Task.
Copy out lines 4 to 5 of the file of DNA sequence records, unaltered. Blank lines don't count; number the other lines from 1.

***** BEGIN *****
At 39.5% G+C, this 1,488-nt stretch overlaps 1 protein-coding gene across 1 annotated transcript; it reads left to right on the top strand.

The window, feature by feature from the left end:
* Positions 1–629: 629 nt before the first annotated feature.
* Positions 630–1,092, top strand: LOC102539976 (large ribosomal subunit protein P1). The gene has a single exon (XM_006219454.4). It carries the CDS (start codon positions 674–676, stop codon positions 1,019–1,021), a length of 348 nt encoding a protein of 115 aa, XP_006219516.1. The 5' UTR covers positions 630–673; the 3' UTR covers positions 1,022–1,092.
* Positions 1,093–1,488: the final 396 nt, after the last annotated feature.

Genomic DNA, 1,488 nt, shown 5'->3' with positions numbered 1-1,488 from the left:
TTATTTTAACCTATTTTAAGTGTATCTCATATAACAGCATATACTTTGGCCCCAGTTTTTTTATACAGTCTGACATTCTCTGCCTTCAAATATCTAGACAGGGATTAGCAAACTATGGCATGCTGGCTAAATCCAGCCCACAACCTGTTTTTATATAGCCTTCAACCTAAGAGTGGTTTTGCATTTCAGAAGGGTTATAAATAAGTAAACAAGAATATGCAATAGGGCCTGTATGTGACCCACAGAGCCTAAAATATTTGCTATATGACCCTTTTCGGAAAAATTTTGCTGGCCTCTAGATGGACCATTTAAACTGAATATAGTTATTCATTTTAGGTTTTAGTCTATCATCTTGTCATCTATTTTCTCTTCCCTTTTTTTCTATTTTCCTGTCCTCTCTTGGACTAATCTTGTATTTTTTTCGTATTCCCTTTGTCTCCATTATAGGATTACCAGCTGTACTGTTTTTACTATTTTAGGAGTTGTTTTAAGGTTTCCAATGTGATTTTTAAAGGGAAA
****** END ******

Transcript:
* Positions 630–1,092, top strand: LOC102539976 (large ribosomal subunit protein P1). The gene has a single exon (XM_006219454.4). It carries the CDS (start codon positions 674–676, stop codon positions 1,019–1,021), a length of 348 nt encoding a protein of 115 aa, XP_006219516.1. The 5' UTR covers positions 630–673; the 3' UTR covers positions 1,022–1,092.
* Positions 1,093–1,488: the final 396 nt, after the last annotated feature.